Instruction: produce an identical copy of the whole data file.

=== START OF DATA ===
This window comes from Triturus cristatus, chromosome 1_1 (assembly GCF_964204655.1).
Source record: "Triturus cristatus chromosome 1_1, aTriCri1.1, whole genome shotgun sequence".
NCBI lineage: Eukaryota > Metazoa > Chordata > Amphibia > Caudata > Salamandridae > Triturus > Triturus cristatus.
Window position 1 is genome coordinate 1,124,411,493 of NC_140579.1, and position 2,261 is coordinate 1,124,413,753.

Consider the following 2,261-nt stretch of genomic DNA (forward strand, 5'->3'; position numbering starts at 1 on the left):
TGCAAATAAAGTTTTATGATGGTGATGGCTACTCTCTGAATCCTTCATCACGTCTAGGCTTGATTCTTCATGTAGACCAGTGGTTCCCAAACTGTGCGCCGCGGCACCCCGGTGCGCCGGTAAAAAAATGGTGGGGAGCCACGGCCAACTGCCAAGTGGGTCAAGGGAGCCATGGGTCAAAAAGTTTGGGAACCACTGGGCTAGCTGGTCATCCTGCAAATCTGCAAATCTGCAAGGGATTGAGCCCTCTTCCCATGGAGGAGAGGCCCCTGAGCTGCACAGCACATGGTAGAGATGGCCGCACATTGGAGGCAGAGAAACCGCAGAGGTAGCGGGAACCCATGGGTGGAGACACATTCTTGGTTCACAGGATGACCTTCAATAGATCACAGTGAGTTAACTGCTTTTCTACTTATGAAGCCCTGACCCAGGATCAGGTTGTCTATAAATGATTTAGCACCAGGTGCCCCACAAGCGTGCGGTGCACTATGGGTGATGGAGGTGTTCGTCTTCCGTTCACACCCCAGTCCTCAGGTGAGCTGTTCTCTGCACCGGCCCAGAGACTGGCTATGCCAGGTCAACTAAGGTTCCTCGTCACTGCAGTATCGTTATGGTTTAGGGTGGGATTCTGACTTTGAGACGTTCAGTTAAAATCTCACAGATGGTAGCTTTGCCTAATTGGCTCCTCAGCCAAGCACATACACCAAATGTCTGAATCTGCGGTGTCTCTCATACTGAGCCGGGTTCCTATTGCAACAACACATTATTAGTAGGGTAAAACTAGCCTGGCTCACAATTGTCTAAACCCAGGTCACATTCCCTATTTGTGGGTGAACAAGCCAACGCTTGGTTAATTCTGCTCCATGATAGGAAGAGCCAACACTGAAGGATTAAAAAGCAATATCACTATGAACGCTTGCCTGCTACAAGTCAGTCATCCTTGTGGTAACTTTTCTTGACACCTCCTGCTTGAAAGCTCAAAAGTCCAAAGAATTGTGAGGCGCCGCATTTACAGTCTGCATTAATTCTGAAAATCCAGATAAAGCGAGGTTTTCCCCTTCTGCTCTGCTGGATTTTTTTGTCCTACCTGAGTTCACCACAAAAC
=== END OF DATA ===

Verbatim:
This window comes from Triturus cristatus, chromosome 1_1 (assembly GCF_964204655.1).
Source record: "Triturus cristatus chromosome 1_1, aTriCri1.1, whole genome shotgun sequence".
NCBI lineage: Eukaryota > Metazoa > Chordata > Amphibia > Caudata > Salamandridae > Triturus > Triturus cristatus.
Window position 1 is genome coordinate 1,124,411,493 of NC_140579.1, and position 2,261 is coordinate 1,124,413,753.

Consider the following 2,261-nt stretch of genomic DNA (forward strand, 5'->3'; position numbering starts at 1 on the left):
TGCAAATAAAGTTTTATGATGGTGATGGCTACTCTCTGAATCCTTCATCACGTCTAGGCTTGATTCTTCATGTAGACCAGTGGTTCCCAAACTGTGCGCCGCGGCACCCCGGTGCGCCGGTAAAAAAATGGTGGGGAGCCACGGCCAACTGCCAAGTGGGTCAAGGGAGCCATGGGTCAAAAAGTTTGGGAACCACTGGGCTAGCTGGTCATCCTGCAAATCTGCAAATCTGCAAGGGATTGAGCCCTCTTCCCATGGAGGAGAGGCCCCTGAGCTGCACAGCACATGGTAGAGATGGCCGCACATTGGAGGCAGAGAAACCGCAGAGGTAGCGGGAACCCATGGGTGGAGACACATTCTTGGTTCACAGGATGACCTTCAATAGATCACAGTGAGTTAACTGCTTTTCTACTTATGAAGCCCTGACCCAGGATCAGGTTGTCTATAAATGATTTAGCACCAGGTGCCCCACAAGCGTGCGGTGCACTATGGGTGATGGAGGTGTTCGTCTTCCGTTCACACCCCAGTCCTCAGGTGAGCTGTTCTCTGCACCGGCCCAGAGACTGGCTATGCCAGGTCAACTAAGGTTCCTCGTCACTGCAGTATCGTTATGGTTTAGGGTGGGATTCTGACTTTGAGACGTTCAGTTAAAATCTCACAGATGGTAGCTTTGCCTAATTGGCTCCTCAGCCAAGCACATACACCAAATGTCTGAATCTGCGGTGTCTCTCATACTGAGCCGGGTTCCTATTGCAACAACACATTATTAGTAGGGTAAAACTAGCCTGGCTCACAATTGTCTAAACCCAGGTCACATTCCCTATTTGTGGGTGAACAAGCCAACGCTTGGTTAATTCTGCTCCATGATAGGAAGAGCCAACACTGAAGGATTAAAAAGCAATATCACTATGAACGCTTGCCTGCTACAAGTCAGTCATCCTTGTGGTAACTTTTCTTGACACCTCCTGCTTGAAAGCTCAAAAGTCCAAAGAATTGTGAGGCGCCGCATTTACAGTCTGCATTAATTCTGAAAATCCAGATAAAGCGAGGTTTTCCCCTTCTGCTCTGCTGGATTTTTTTGTCCTACCTGAGTTCACCACAAAAC